Obesity Goes Global

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An overweight Chinese boy checks his new cartoon cards in Beijing , China.

Eight-year-old Hannah McGoey lives in an upstairs apartment on a busy thoroughfare in London. She has no yard to play in, and her school holds physical-education classes just two days a week. Her busy parents tried to be careful about nutrition, giving up their Friday fish and chips, for example. But over the years, Hannah only became plumper. By the time she turned 6, children's sizes no longer fit her. "I would have to buy jeans for 12- and 14-year-olds," her mother Julia remembers, "and then cut a foot and a half off the leg."

But things began to change when a school nurse told the McGoeys about a program called MEND (mind, exercise, nutrition, diet), started by Paul Sacher, a dietitian at London's Great Ormond Street Hospital for Children. Hannah enrolled last September, and by the time the program ended 10 weeks later, she had shed nearly 5 lbs. and grown more than an inch. That wasn't all. Once a shy, clingy child, Hannah, who is now 4 ft. 11 in. tall and weighs 84 lbs., brims with confidence and loves physical activity. "I didn't swim much before," she says. "Now I go swimming once a week."

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Hannah McGoey, unfortunately, is a rare exception to what is rapidly becoming a global epidemic of childhood obesity. More and more countries around the world — even some that have been struggling to prevent starvation — are now wrestling with the dangers of excessive nutrition. The U.S. continues to lead the way, with as many as 37% of its children and adolescents carrying around too much fat. But other countries are rapidly catching up. According to statistics presented recently at the European Congress on Obesity in Helsinki, Finland, more than 20% of European youngsters between the ages of 5 and 17 are either overweight or obese. Children in North Africa and the Middle East aren't far behind. Across Asia too, childhood obesity is on the rise, and the trend has been documented even in urbanized areas of sub-Saharan Africa.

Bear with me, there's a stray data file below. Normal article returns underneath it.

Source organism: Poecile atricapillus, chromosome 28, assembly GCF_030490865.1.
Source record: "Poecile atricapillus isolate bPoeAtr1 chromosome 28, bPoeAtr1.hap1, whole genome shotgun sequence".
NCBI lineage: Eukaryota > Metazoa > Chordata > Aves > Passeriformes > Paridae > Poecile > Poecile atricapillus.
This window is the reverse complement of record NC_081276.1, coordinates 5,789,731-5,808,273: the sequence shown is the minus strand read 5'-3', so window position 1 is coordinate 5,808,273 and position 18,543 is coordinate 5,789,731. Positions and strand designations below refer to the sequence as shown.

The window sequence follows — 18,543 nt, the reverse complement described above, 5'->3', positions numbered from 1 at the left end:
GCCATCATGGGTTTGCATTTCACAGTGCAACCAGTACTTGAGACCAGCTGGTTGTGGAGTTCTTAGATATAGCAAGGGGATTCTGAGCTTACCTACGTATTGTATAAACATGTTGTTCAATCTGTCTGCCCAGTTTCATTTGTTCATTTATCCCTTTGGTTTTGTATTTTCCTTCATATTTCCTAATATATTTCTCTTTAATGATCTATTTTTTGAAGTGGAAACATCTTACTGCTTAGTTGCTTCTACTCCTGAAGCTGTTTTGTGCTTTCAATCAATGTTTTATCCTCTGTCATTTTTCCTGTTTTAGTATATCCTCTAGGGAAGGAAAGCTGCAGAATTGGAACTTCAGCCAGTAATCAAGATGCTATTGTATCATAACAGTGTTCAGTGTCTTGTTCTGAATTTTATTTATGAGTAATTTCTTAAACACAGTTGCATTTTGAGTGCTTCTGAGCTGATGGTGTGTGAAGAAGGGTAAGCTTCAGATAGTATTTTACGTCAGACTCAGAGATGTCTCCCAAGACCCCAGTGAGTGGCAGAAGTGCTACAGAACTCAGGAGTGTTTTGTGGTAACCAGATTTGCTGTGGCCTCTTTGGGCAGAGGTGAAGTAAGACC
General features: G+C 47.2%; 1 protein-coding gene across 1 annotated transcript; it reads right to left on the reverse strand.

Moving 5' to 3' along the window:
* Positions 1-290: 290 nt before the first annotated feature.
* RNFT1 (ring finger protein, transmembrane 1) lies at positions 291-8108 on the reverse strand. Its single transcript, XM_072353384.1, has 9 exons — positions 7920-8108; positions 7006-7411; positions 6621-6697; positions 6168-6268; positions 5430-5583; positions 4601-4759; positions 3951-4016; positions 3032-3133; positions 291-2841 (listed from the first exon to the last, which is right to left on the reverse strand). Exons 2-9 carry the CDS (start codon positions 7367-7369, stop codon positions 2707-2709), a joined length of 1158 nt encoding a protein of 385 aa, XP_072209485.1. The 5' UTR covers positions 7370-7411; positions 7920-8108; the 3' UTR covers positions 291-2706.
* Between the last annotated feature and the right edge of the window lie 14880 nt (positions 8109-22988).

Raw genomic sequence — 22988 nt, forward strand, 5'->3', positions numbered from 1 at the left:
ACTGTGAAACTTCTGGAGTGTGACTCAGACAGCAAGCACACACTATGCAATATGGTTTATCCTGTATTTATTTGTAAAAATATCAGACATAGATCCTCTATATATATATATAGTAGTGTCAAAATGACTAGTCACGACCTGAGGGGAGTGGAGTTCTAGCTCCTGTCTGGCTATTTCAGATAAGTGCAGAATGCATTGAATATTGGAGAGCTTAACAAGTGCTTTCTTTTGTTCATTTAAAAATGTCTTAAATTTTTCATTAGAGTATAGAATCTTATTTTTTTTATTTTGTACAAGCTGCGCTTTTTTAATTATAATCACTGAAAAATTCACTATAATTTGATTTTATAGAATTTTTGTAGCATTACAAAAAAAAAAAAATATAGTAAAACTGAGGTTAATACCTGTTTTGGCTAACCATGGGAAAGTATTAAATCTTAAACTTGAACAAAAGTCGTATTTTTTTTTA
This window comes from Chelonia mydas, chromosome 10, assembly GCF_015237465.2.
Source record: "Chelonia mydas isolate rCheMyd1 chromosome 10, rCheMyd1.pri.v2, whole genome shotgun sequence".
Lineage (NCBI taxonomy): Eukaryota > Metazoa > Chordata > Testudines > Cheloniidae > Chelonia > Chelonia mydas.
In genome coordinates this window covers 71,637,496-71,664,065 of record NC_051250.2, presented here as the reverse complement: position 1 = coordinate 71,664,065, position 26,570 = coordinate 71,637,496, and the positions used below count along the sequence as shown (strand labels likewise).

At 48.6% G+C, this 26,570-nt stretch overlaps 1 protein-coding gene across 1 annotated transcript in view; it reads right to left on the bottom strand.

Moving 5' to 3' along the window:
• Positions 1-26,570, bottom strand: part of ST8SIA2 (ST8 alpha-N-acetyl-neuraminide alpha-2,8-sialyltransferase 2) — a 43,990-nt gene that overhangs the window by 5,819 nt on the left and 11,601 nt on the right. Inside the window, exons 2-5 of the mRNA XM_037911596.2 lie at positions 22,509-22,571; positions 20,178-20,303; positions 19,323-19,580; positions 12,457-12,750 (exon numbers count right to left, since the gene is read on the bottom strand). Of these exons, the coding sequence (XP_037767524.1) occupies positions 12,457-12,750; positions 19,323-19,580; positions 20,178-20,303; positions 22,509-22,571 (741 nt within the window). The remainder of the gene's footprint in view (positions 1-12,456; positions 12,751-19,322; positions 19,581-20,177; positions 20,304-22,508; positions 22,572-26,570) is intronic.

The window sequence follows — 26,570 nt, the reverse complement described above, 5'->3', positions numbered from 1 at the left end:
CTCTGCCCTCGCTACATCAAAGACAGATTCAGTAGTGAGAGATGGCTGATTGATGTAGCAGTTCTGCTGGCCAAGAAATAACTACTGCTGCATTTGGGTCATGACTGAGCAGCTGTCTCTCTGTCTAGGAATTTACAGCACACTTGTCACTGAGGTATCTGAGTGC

"These figures should set alarm bells ringing in ministries of health across the developed and developing world," says Tim Lobstein, co-editor of a forthcoming report to the World Health Organization on childhood obesity. And with good reason: people who are obese as children have a high risk of becoming obese adults — meaning they will have a much higher risk than their slender counterparts of contracting a broad range of debilitating diseases, including heart disease, hypertension, diabetes and cancer. The surge of obesity among children, in short, presages a global explosion of illnesses that will drain economies, create enormous suffering and cause millions of premature deaths. "This is a true health-care crisis," says Robert Lustig, a pediatric endocrinologist at the University of California, San Francisco, far bigger than severe acute respiratory syndrome (SARS) and ultimately, he thinks, even bigger than AIDS.

According to Hungarian pediatrician Dr. Denes Molnar, fully 9% of obese children and adolescents already suffer from a premorbid condition known as metabolic syndrome. Among the most worrisome symptoms are changes in blood chemistry that can trigger future health problems. A substantial fraction of chubby kids, for example, have elevated levels of LDL cholesterol, putting them at risk for atherosclerosis. Many also have elevated blood-sugar levels, a precursor of Type 2 diabetes. Around the world, the prevalence of Type 2 diabetes, formerly known as adult-onset diabetes, is soaring in the under-18 crowd. As a result, complications like nerve and eye damage, which typically take years to develop, are suddenly popping up among people in their 20s.

Why do children become obese? One important factor is insulin, which enables the body to store extra calories as fat. Physical exercise helps control insulin levels, while certain foods elicit its massive release. For example, ingesting fat alone doesn't prompt a big surge in insulin, but fat combined with starches and sugar does. A child who sits in front of the TV for hours on end, eating potato chips and doughnuts, is an ideal fat-storage machine.

Genetics can make a difference as well. Those who are most susceptible to gaining weight on high-fat, carbohydrate-rich diets are those who are primed to produce high levels of circulating insulin in the first place. Among them are the inhabitants of the South Pacific island of Nauru, who — thanks to a surfeit of cheap, calorie-dense foods, along with a shift away from jobs requiring physical activity — have the unwelcome distinction of being some of the fattest, most diabetes-prone people on the planet.

Alas, the Nauruan experience, while extreme, is not unique. Asia, for instance, lags behind the U.S. and Europe in its obesity statistics, but Thailand, Malaysia, Japan and the Philippines have all reported troubling increases in recent years. In China, where a one-child-per-family policy has created millions of spoiled and overnourished children (feeding a phenomenon known as little-emperor syndrome), the rise in childhood obesity is particularly alarming. Up to 10% of China's 290 million children are believed to be overweight or obese, and that percentage is expected to have doubled a decade from now.

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